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    • Ha!! Drip City - SOOOOO perfect!!! My new favorite name!
      Lee
  • Published On Sep. 10, 2014 by TEJ
  • IMPORTANT HEALTH SAFETY WARNING: THESE FOODS WILL KILL YOU!

    bad food - food pyramidIt seems every week there is a new study about yet another popular food staple that has been linked to cancer or heart disease. It’s all very confusing. First experts tell you that grape juice is a heart-healthy beverage. Then other experts claim that it’s bad for you (containing as much sugar as soft drinks).

    As one of the nation’s leading nutrition experts, I have compiled a comprehensive list of unhealthy foods. Avoid these foods and you should be able to lead a long and healthy life – assuming, of course, you don’t live in Afghanistan, Somalia or Detroit, in which case all bets are off.

    FOODS TO AVOID

    Cake, cookies, candy and ice cream. When I first discovered that these foods were considered unhealthy, it came as quite a blow. For years I had considered these to be the four basic food groups. But apparently no longer. They are all high in sugar, carbohydrates and polyunsaturated fat. Avoid these at all costs – unless you prefer to be happy.

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    • Let's not forget that fruitcake can be used as a lethal weapon
      Dave driscoll
  • Published On Jun. 11, 2014 by TEJ
  • America’s worsening attention span probl – Hey, Pam just texted me : )

    attention span - frowny faceRecently I have noticed a disturbing trend. People’s attention spans are getting shorter and shorter. In fact, if you’re like 85% of Americans under the age of 35, you lost interest after the sentence Recently I have noticed a disturbing trend. It’s an epidemic.

    For the 15% of you still reading, let me explain. Thanks to texting, people now spell the words U and B4 because they don’t have the patience anymore to take the extra two seconds required to spell out you and before. God forbid the word might contain more than two syllables, such as a word like, well, syllables. People simply can’t be bothered – too many keystrokes. And when was the last time you wrote a personal handwritten letter? Let me guess. President Clinton was still dating Monica, right?

    Thanks to Facebook, we have all become conditioned to posting micro comments on people’s “walls” which according to the Facebook Code of  Condensed Communication Conduct (FCCCC) must not exceed 24 characters. Say your family dog passed away after 18 years, and you decided to share your grief about your loss. Here is the response you would likely receive from one of your closest  friends:

    1)     In 1974: Hey, I am so sorry to hear about the loss of your dear Golden Retriever Buster. I know that he was a family member to you. I hope you can be heartened in your time of grief knowing that he lived a good life. I hope you don’t mind but I baked you my homemade apple pie. I am always here for you. (This note would of course have been handwritten.)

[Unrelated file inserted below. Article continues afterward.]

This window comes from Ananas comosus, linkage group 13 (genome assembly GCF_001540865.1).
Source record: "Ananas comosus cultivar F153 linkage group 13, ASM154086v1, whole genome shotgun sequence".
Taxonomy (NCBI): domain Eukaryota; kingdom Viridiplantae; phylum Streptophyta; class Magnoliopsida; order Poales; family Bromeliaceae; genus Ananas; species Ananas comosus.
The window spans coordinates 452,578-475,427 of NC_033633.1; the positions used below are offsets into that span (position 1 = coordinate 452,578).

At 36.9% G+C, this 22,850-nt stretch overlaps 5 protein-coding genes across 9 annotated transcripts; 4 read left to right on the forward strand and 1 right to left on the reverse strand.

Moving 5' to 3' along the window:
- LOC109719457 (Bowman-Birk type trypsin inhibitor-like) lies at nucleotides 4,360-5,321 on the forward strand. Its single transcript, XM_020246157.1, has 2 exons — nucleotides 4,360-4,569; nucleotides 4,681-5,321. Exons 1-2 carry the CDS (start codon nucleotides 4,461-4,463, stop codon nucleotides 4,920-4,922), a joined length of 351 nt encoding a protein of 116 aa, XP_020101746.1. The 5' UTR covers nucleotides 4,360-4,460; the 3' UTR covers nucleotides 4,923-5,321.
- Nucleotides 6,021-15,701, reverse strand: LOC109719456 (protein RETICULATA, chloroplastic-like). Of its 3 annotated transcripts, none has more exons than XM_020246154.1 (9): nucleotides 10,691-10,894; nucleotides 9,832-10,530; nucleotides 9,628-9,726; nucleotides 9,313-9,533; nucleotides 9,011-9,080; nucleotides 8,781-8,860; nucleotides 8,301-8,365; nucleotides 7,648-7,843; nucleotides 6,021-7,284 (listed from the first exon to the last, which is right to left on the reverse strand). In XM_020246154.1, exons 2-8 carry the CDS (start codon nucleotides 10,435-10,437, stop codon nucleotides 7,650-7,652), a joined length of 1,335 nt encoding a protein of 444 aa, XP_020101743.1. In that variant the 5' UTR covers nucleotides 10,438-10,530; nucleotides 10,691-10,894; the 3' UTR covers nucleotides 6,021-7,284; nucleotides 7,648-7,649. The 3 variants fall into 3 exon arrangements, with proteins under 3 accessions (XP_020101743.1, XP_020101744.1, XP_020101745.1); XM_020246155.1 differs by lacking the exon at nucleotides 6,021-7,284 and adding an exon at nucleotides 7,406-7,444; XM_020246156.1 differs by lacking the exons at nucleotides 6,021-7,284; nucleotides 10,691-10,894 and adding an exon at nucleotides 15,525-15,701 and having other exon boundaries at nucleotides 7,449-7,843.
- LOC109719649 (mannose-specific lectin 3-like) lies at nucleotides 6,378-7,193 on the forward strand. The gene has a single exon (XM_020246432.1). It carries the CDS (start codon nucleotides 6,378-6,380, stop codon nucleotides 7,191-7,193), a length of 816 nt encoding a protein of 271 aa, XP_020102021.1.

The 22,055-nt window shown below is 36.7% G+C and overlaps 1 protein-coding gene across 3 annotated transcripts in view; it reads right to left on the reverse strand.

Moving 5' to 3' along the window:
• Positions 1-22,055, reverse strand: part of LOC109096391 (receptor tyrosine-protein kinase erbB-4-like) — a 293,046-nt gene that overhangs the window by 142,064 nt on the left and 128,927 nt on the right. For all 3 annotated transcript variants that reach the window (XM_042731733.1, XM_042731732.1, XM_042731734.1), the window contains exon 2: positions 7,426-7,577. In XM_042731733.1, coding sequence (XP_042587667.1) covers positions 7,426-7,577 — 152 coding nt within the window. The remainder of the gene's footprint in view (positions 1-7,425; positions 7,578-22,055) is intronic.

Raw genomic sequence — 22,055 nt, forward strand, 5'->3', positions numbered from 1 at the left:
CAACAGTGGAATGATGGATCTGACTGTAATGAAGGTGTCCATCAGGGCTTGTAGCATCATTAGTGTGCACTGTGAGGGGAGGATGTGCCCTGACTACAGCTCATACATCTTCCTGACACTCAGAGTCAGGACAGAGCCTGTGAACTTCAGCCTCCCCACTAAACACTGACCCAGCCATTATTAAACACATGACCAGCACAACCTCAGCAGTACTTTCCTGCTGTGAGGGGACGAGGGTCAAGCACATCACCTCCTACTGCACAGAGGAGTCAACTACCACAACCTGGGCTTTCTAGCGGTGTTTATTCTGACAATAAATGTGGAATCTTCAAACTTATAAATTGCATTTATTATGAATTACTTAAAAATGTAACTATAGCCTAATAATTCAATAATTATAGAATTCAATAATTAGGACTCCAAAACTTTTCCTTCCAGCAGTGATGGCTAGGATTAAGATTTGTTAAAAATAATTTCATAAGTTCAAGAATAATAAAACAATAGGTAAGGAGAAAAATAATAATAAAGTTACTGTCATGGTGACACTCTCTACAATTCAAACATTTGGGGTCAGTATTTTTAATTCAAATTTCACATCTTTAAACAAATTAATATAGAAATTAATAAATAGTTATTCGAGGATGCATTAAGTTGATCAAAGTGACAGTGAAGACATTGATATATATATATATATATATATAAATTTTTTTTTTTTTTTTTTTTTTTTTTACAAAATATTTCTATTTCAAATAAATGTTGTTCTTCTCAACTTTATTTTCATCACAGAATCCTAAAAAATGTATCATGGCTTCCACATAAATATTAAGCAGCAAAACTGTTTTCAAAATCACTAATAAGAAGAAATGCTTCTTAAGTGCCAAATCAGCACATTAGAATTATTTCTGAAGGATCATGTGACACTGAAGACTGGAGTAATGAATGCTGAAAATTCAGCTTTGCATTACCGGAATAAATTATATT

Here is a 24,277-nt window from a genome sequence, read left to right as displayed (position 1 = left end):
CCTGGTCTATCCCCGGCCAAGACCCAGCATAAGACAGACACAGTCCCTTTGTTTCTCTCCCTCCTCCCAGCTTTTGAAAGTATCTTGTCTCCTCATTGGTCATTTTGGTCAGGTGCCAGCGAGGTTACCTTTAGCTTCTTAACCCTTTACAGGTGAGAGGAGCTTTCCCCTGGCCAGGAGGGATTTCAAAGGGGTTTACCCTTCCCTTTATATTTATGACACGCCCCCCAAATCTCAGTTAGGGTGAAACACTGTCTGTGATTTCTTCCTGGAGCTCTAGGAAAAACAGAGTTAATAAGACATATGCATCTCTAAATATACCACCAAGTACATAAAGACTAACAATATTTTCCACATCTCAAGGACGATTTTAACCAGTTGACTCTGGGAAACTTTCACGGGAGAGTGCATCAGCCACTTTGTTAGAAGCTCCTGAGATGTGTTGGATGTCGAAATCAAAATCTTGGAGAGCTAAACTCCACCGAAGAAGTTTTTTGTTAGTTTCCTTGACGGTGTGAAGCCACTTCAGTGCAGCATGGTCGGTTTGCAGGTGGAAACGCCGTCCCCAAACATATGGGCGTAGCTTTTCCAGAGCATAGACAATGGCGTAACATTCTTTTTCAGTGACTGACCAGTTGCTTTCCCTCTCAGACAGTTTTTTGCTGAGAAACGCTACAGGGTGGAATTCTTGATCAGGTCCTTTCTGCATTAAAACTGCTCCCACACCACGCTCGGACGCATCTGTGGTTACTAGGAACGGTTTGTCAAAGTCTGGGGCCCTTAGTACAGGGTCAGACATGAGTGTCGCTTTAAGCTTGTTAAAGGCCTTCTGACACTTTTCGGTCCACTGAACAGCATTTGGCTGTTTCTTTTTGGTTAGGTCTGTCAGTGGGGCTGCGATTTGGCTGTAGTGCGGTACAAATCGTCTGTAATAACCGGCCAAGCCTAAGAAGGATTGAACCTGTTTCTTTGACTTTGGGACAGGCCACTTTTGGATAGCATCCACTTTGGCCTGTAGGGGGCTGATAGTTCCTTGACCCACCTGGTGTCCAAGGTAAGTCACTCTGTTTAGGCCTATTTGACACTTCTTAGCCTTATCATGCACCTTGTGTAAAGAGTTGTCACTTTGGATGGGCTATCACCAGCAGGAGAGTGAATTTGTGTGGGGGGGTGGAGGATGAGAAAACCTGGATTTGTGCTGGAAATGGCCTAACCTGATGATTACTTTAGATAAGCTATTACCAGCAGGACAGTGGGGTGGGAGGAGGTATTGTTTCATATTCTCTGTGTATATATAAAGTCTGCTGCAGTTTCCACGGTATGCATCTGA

2)     In 1994: Hey, so sorry to hear about the loss of your dog. What was his name? Anyway, imagine you’re pretty bummed. Would love to talk more, but gotta go – Monica’s soccer match. Can’t be late. (Sent by email.)

    3)     In 2014: Hey,  attention span - frowny face - small(Sent by iPhone.)

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    • Q. How many kids w/ ADHD does it take to screw in a lightbulb? A. Let's go bike …
      Peter Cohen
  • Published On May. 14, 2014 by TEJ
  • Kids, Ask Me About God
    – By Reverend Tornquist

    [Note from the staff at VFTB: This week, we are privileged to feature a LIVE CHAT with noted Christian evangelist Reverend Norman Tornquist, host of the popular webcast, Kids, Ask Me About God. Tornquist is the renowned author of children’s books including God Loves Kids with Braces Too, and Skittles – The Devil’s Gateway Snack. We join the LIVE CHAT already in progress….]

    Kids ask me about GodReverend Tornquist: I see we have a question from Sophie. Hello, Sophie. How old are you?

    Sophie: Hi, Reverend Toadkiss. I’m four years old.

    Tornquist: That’s Tornquist. An understandable mistake.

    Sophie: Whatever. I wanted to know – Is God left-handed like me?

    Tornquist: What an interesting question, Sophie. I really don’t know. I will have to pray about that one.

    Sophie: So what you’re saying is you know nothing about God. How did you ever get to become a priest?

    Tornquist: Actually, Sophie, I’m not a priest. I’m a minister. I see that Billy has a question. Go ahead, Billy. How old are you?

    Billy: I’m eight. Hey, Cardinal Tornquist –

    Tornquist: Actually it’s Reverend Tornquist, Billy. What’s your question about God?

    Billy: I want to know, where does God go to the bathroom?

    Tornquist: Another fascinating question. Thank you, Billy. Well, God is all-powerful. So, I guess he can go to the bathroom anywhere he wants. When it rains in the forest, maybe that’s God’s way of peeing.

    Billy: Wow, I had no idea God had to pee so much. Maybe he has a tiny bladder. Sure hope my parents never make me go on any more camping trips. I never knew how gross the outdoors was. Thanks, Cardinal T.

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  • Published On Apr. 15, 2014 by TEJ